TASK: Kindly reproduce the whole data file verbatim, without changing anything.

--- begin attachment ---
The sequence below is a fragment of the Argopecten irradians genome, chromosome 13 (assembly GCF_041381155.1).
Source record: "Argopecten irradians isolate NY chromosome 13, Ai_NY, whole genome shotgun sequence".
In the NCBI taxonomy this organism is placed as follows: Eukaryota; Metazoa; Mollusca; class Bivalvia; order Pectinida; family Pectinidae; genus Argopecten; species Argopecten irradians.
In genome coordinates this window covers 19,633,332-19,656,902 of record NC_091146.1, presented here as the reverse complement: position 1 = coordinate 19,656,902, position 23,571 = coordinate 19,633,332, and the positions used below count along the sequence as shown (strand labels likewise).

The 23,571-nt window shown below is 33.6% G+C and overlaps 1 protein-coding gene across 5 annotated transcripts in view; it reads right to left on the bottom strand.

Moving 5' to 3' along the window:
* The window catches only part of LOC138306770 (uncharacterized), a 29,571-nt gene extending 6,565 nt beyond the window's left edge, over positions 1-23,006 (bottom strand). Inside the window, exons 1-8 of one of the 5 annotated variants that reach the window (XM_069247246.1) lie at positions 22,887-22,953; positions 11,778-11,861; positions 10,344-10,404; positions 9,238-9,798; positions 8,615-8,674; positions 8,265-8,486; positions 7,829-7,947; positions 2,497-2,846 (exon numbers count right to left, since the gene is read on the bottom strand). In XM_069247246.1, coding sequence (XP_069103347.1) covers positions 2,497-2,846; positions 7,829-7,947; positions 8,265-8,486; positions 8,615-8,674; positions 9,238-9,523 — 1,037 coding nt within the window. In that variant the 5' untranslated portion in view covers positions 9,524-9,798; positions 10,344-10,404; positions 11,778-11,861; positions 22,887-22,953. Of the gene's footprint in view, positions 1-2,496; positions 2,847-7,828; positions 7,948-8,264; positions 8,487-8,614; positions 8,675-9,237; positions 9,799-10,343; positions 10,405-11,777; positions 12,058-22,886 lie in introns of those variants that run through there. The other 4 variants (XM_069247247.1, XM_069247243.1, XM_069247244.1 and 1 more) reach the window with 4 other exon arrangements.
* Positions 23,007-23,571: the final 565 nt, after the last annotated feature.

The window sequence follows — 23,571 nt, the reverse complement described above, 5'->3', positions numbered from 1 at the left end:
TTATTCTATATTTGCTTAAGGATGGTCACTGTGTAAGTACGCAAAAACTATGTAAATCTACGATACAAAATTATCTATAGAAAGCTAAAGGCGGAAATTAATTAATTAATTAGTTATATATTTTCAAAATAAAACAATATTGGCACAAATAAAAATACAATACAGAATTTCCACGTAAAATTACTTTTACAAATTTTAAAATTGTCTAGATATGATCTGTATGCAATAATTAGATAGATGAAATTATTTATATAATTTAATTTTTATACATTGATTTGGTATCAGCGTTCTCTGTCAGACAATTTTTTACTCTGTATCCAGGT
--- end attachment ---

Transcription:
The sequence below is a fragment of the Argopecten irradians genome, chromosome 13 (assembly GCF_041381155.1).
Source record: "Argopecten irradians isolate NY chromosome 13, Ai_NY, whole genome shotgun sequence".
In the NCBI taxonomy this organism is placed as follows: Eukaryota; Metazoa; Mollusca; class Bivalvia; order Pectinida; family Pectinidae; genus Argopecten; species Argopecten irradians.
In genome coordinates this window covers 19,633,332-19,656,902 of record NC_091146.1, presented here as the reverse complement: position 1 = coordinate 19,656,902, position 23,571 = coordinate 19,633,332, and the positions used below count along the sequence as shown (strand labels likewise).

The 23,571-nt window shown below is 33.6% G+C and overlaps 1 protein-coding gene across 5 annotated transcripts in view; it reads right to left on the bottom strand.

Moving 5' to 3' along the window:
* The window catches only part of LOC138306770 (uncharacterized), a 29,571-nt gene extending 6,565 nt beyond the window's left edge, over positions 1-23,006 (bottom strand). Inside the window, exons 1-8 of one of the 5 annotated variants that reach the window (XM_069247246.1) lie at positions 22,887-22,953; positions 11,778-11,861; positions 10,344-10,404; positions 9,238-9,798; positions 8,615-8,674; positions 8,265-8,486; positions 7,829-7,947; positions 2,497-2,846 (exon numbers count right to left, since the gene is read on the bottom strand). In XM_069247246.1, coding sequence (XP_069103347.1) covers positions 2,497-2,846; positions 7,829-7,947; positions 8,265-8,486; positions 8,615-8,674; positions 9,238-9,523 — 1,037 coding nt within the window. In that variant the 5' untranslated portion in view covers positions 9,524-9,798; positions 10,344-10,404; positions 11,778-11,861; positions 22,887-22,953. Of the gene's footprint in view, positions 1-2,496; positions 2,847-7,828; positions 7,948-8,264; positions 8,487-8,614; positions 8,675-9,237; positions 9,799-10,343; positions 10,405-11,777; positions 12,058-22,886 lie in introns of those variants that run through there. The other 4 variants (XM_069247247.1, XM_069247243.1, XM_069247244.1 and 1 more) reach the window with 4 other exon arrangements.
* Positions 23,007-23,571: the final 565 nt, after the last annotated feature.

The window sequence follows — 23,571 nt, the reverse complement described above, 5'->3', positions numbered from 1 at the left end:
TTATTCTATATTTGCTTAAGGATGGTCACTGTGTAAGTACGCAAAAACTATGTAAATCTACGATACAAAATTATCTATAGAAAGCTAAAGGCGGAAATTAATTAATTAATTAGTTATATATTTTCAAAATAAAACAATATTGGCACAAATAAAAATACAATACAGAATTTCCACGTAAAATTACTTTTACAAATTTTAAAATTGTCTAGATATGATCTGTATGCAATAATTAGATAGATGAAATTATTTATATAATTTAATTTTTATACATTGATTTGGTATCAGCGTTCTCTGTCAGACAATTTTTTACTCTGTATCCAGGT